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Court Rules Tunisian Presidential Candidate to Remain in Jail

Court Rules Tunisian Presidential Candidate to Remain in Jail

Tuesday, 1 October, 2019 - 17:45
An electoral poster for jailed presidential candidate Nabil Karoui is seen in Tunis, Tunisia, September 10, 2019. (AP)

Tunisian presidential candidate Nabil Karoui will remain in prison as he competes in the country’s upcoming presidential runoff.

One of Karoui's lawyers, Ined Ben Halima, told The Associated Press that a Tunis court on Tuesday rejected the candidate's appeal to be released.

The runoff vote is set for October 13.

The 56-year-old Karoui, co-owner of the private TV station Nessma TV, is facing off against 61-year-old conservative law professor Kais Said to become the North African nation's next leader. The election was held early due to the death in office in July of President Beji Caid Essebsi.

Karoui, who came second behind Said, was jailed on August 23 pending an investigation into alleged money laundering and tax evasion charges. He was allowed to remain in the race because he has not been convicted. He says the charges are politically motivated.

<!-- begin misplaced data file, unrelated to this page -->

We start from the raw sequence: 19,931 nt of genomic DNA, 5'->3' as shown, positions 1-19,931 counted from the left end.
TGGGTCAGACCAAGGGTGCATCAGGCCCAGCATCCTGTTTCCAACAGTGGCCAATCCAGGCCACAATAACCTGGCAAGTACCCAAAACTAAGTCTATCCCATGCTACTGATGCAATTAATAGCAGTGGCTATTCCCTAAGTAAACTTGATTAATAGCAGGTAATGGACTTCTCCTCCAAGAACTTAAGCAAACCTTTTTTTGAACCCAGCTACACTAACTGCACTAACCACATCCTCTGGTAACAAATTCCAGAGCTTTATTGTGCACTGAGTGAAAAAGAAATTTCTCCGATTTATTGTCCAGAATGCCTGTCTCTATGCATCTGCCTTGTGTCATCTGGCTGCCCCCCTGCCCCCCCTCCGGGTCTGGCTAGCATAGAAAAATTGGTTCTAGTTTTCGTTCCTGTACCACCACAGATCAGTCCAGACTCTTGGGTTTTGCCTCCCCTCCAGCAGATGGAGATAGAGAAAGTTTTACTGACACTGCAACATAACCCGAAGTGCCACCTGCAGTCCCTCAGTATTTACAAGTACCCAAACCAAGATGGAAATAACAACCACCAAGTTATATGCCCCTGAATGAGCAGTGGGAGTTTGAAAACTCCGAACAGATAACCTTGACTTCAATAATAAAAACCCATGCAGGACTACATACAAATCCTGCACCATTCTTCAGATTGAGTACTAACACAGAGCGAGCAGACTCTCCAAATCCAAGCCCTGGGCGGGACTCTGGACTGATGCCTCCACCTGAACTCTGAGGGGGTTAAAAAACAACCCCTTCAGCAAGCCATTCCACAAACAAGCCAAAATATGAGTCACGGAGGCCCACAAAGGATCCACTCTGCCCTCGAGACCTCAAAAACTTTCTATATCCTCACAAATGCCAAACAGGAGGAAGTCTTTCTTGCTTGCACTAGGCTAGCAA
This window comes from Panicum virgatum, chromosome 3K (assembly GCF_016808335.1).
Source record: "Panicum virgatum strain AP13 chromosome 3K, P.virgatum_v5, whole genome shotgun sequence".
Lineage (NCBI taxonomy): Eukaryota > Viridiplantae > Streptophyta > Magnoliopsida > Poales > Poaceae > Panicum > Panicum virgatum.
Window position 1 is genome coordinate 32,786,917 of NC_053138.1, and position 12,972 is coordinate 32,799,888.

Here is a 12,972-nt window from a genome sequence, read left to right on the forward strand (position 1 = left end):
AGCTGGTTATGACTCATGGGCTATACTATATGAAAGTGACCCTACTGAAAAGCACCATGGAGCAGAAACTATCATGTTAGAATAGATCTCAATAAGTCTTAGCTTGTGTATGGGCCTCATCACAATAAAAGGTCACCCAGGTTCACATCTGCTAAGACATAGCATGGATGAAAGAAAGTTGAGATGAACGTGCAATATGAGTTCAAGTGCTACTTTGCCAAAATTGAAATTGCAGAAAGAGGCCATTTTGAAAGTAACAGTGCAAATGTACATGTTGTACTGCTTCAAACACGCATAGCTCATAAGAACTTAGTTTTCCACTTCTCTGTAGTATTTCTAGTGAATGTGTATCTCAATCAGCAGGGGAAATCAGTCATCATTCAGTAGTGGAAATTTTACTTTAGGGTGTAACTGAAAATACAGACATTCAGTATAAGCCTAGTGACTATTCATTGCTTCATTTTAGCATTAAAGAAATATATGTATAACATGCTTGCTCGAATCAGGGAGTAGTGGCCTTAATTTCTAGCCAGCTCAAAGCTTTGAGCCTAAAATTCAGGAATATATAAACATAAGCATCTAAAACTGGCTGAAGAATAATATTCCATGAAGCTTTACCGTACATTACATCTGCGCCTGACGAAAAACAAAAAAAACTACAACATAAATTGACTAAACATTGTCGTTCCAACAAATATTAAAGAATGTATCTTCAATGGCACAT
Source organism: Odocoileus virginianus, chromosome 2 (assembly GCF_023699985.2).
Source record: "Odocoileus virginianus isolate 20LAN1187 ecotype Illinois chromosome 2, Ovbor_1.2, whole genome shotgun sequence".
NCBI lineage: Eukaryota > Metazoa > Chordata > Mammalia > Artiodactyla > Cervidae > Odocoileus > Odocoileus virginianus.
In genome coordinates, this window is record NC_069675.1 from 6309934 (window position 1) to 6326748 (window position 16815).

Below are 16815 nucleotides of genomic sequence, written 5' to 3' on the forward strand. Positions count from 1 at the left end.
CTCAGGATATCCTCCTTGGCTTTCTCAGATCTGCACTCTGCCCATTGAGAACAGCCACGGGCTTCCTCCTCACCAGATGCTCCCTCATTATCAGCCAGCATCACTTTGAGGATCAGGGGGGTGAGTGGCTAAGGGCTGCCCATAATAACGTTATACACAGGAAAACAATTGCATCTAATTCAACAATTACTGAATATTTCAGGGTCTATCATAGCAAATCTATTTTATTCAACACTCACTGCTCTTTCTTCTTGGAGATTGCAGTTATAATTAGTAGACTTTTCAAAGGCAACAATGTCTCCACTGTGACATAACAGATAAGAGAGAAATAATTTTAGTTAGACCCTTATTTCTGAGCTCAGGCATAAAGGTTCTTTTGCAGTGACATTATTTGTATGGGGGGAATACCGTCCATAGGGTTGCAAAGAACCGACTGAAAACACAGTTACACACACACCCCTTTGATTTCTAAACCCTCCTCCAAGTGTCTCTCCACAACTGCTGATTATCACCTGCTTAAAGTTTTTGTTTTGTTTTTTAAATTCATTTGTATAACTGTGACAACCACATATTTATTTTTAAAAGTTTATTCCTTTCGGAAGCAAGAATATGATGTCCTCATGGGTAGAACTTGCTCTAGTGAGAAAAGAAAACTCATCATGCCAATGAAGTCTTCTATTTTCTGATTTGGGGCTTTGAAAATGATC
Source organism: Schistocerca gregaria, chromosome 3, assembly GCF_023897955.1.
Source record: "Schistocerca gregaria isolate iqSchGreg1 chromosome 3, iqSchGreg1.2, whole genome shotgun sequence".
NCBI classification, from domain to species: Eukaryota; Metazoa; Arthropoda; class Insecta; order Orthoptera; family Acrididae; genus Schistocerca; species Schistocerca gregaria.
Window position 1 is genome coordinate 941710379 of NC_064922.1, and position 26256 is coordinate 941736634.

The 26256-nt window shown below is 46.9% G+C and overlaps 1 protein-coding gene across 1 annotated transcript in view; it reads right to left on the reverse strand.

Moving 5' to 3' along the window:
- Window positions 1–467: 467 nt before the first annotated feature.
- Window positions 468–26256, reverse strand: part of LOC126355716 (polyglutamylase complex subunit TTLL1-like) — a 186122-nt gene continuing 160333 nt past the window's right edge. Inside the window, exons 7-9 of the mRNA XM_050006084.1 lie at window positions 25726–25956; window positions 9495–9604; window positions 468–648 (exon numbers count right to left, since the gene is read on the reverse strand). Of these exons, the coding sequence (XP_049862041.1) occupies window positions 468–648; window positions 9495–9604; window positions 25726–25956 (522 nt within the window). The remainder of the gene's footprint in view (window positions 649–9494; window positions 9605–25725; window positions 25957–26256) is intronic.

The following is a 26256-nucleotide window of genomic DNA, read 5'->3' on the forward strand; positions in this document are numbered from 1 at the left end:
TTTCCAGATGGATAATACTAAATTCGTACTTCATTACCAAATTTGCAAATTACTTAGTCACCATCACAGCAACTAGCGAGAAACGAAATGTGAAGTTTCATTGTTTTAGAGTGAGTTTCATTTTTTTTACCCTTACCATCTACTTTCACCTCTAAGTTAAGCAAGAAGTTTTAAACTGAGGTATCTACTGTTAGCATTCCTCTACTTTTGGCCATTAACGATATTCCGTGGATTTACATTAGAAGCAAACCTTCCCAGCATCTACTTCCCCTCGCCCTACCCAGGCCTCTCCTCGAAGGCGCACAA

The electoral commission has said Karoui can compete in the runoff unless he is convicted, though there seems little chance of an imminent verdict.

Said and Karoui’s success in beating established political leaders including the prime minister, two former premiers and a former president, was seen as a sharp rebuke to Tunisia’s ruling elite after years of economic discontent.

The electoral commission has warned that Karoui’s detention may violate his right to a fair hearing with voters, putting it at odds with Tunisia’s judiciary, which has repeatedly ruled that he must stay behind bars.

If he wins election, it is unclear if he could be sworn into office in prison instead of the parliament chamber, or if the immunity the constitution gives presidents would apply to crimes not yet tried in court.

A parliamentary election, in which Karoui’s Heart of Tunisia party is running, will take place on Sunday. The biggest party in parliament can shape the choice of prime minister and the formation of a government.

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